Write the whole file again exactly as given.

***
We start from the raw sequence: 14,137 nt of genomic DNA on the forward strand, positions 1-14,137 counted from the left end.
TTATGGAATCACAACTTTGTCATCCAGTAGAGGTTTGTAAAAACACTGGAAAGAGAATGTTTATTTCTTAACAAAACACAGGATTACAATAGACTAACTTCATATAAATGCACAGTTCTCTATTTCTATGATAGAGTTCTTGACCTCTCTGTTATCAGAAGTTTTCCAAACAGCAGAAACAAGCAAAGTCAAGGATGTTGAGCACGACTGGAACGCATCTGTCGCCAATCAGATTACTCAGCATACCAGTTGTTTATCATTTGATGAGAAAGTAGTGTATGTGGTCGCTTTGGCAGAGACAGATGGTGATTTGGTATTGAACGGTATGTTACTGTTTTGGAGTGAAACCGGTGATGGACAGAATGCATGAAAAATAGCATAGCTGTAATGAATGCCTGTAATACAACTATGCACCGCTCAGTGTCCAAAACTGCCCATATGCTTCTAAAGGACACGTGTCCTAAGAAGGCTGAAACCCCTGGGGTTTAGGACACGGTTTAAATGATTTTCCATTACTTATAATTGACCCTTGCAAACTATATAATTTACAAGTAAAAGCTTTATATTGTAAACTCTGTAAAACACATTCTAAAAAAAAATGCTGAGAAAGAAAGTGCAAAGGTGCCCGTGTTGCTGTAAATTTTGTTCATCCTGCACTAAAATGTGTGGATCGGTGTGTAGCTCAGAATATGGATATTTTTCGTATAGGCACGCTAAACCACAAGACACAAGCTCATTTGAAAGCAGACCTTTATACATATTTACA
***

We start from the raw sequence: 14,137 nt of genomic DNA on the forward strand, positions 1-14,137 counted from the left end.
TTATGGAATCACAACTTTGTCATCCAGTAGAGGTTTGTAAAAACACTGGAAAGAGAATGTTTATTTCTTAACAAAACACAGGATTACAATAGACTAACTTCATATAAATGCACAGTTCTCTATTTCTATGATAGAGTTCTTGACCTCTCTGTTATCAGAAGTTTTCCAAACAGCAGAAACAAGCAAAGTCAAGGATGTTGAGCACGACTGGAACGCATCTGTCGCCAATCAGATTACTCAGCATACCAGTTGTTTATCATTTGATGAGAAAGTAGTGTATGTGGTCGCTTTGGCAGAGACAGATGGTGATTTGGTATTGAACGGTATGTTACTGTTTTGGAGTGAAACCGGTGATGGACAGAATGCATGAAAAATAGCATAGCTGTAATGAATGCCTGTAATACAACTATGCACCGCTCAGTGTCCAAAACTGCCCATATGCTTCTAAAGGACACGTGTCCTAAGAAGGCTGAAACCCCTGGGGTTTAGGACACGGTTTAAATGATTTTCCATTACTTATAATTGACCCTTGCAAACTATATAATTTACAAGTAAAAGCTTTATATTGTAAACTCTGTAAAACACATTCTAAAAAAAAATGCTGAGAAAGAAAGTGCAAAGGTGCCCGTGTTGCTGTAAATTTTGTTCATCCTGCACTAAAATGTGTGGATCGGTGTGTAGCTCAGAATATGGATATTTTTCGTATAGGCACGCTAAACCACAAGACACAAGCTCATTTGAAAGCAGACCTTTATACATATTTACA